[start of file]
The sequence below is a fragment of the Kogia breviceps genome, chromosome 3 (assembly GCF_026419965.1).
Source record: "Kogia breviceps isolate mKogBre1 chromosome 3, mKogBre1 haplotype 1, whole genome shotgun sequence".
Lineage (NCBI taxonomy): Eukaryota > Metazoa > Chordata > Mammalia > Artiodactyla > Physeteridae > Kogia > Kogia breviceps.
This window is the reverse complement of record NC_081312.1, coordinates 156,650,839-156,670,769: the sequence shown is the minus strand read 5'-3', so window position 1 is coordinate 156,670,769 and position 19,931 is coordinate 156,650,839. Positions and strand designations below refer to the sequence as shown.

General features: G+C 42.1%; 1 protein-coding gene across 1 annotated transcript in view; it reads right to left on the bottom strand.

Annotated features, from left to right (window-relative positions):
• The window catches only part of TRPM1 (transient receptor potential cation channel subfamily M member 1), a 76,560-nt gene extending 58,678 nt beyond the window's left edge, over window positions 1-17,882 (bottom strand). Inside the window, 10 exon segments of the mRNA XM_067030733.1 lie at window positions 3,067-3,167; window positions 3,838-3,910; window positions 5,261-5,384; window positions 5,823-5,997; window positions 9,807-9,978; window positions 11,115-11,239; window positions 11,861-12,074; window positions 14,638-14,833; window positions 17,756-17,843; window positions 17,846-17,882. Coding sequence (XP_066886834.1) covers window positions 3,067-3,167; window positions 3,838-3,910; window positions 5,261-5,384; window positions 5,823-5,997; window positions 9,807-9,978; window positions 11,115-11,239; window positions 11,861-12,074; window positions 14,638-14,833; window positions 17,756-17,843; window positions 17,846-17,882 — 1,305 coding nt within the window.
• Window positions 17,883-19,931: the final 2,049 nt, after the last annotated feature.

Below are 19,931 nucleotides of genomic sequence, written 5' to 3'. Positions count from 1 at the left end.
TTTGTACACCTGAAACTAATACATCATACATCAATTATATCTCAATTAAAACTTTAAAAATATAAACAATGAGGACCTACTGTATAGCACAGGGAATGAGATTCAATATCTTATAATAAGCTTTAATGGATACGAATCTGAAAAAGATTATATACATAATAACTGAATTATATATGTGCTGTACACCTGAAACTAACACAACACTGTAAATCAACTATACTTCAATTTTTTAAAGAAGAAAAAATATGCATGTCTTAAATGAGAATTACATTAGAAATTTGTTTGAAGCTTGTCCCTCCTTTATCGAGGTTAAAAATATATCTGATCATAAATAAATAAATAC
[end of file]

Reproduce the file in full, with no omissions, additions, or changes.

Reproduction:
The sequence below is a fragment of the Kogia breviceps genome, chromosome 3 (assembly GCF_026419965.1).
Source record: "Kogia breviceps isolate mKogBre1 chromosome 3, mKogBre1 haplotype 1, whole genome shotgun sequence".
Lineage (NCBI taxonomy): Eukaryota > Metazoa > Chordata > Mammalia > Artiodactyla > Physeteridae > Kogia > Kogia breviceps.
This window is the reverse complement of record NC_081312.1, coordinates 156,650,839-156,670,769: the sequence shown is the minus strand read 5'-3', so window position 1 is coordinate 156,670,769 and position 19,931 is coordinate 156,650,839. Positions and strand designations below refer to the sequence as shown.

General features: G+C 42.1%; 1 protein-coding gene across 1 annotated transcript in view; it reads right to left on the bottom strand.

Annotated features, from left to right (window-relative positions):
• The window catches only part of TRPM1 (transient receptor potential cation channel subfamily M member 1), a 76,560-nt gene extending 58,678 nt beyond the window's left edge, over window positions 1-17,882 (bottom strand). Inside the window, 10 exon segments of the mRNA XM_067030733.1 lie at window positions 3,067-3,167; window positions 3,838-3,910; window positions 5,261-5,384; window positions 5,823-5,997; window positions 9,807-9,978; window positions 11,115-11,239; window positions 11,861-12,074; window positions 14,638-14,833; window positions 17,756-17,843; window positions 17,846-17,882. Coding sequence (XP_066886834.1) covers window positions 3,067-3,167; window positions 3,838-3,910; window positions 5,261-5,384; window positions 5,823-5,997; window positions 9,807-9,978; window positions 11,115-11,239; window positions 11,861-12,074; window positions 14,638-14,833; window positions 17,756-17,843; window positions 17,846-17,882 — 1,305 coding nt within the window.
• Window positions 17,883-19,931: the final 2,049 nt, after the last annotated feature.

Below are 19,931 nucleotides of genomic sequence, written 5' to 3'. Positions count from 1 at the left end.
TTTGTACACCTGAAACTAATACATCATACATCAATTATATCTCAATTAAAACTTTAAAAATATAAACAATGAGGACCTACTGTATAGCACAGGGAATGAGATTCAATATCTTATAATAAGCTTTAATGGATACGAATCTGAAAAAGATTATATACATAATAACTGAATTATATATGTGCTGTACACCTGAAACTAACACAACACTGTAAATCAACTATACTTCAATTTTTTAAAGAAGAAAAAATATGCATGTCTTAAATGAGAATTACATTAGAAATTTGTTTGAAGCTTGTCCCTCCTTTATCGAGGTTAAAAATATATCTGATCATAAATAAATAAATAC